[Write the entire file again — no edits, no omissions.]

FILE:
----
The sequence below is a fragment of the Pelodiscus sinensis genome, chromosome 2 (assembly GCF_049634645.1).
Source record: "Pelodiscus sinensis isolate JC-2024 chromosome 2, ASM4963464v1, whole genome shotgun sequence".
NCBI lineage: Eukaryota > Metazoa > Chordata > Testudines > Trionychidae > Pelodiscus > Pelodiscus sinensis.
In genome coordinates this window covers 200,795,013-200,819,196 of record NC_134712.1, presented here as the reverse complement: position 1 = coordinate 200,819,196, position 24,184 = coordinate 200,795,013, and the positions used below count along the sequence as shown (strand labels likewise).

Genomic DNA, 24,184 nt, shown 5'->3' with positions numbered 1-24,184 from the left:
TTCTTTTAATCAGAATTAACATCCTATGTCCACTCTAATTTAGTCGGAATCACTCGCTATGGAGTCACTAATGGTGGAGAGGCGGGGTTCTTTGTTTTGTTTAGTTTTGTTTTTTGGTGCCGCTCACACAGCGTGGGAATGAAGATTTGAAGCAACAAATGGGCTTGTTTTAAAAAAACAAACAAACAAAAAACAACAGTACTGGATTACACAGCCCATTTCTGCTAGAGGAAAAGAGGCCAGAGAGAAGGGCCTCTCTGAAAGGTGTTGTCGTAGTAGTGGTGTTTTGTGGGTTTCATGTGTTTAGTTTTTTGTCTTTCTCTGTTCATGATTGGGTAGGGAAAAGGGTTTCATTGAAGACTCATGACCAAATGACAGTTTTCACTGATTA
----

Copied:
The sequence below is a fragment of the Pelodiscus sinensis genome, chromosome 2 (assembly GCF_049634645.1).
Source record: "Pelodiscus sinensis isolate JC-2024 chromosome 2, ASM4963464v1, whole genome shotgun sequence".
NCBI lineage: Eukaryota > Metazoa > Chordata > Testudines > Trionychidae > Pelodiscus > Pelodiscus sinensis.
In genome coordinates this window covers 200,795,013-200,819,196 of record NC_134712.1, presented here as the reverse complement: position 1 = coordinate 200,819,196, position 24,184 = coordinate 200,795,013, and the positions used below count along the sequence as shown (strand labels likewise).

Genomic DNA, 24,184 nt, shown 5'->3' with positions numbered 1-24,184 from the left:
TTCTTTTAATCAGAATTAACATCCTATGTCCACTCTAATTTAGTCGGAATCACTCGCTATGGAGTCACTAATGGTGGAGAGGCGGGGTTCTTTGTTTTGTTTAGTTTTGTTTTTTGGTGCCGCTCACACAGCGTGGGAATGAAGATTTGAAGCAACAAATGGGCTTGTTTTAAAAAAACAAACAAACAAAAAACAACAGTACTGGATTACACAGCCCATTTCTGCTAGAGGAAAAGAGGCCAGAGAGAAGGGCCTCTCTGAAAGGTGTTGTCGTAGTAGTGGTGTTTTGTGGGTTTCATGTGTTTAGTTTTTTGTCTTTCTCTGTTCATGATTGGGTAGGGAAAAGGGTTTCATTGAAGACTCATGACCAAATGACAGTTTTCACTGATTA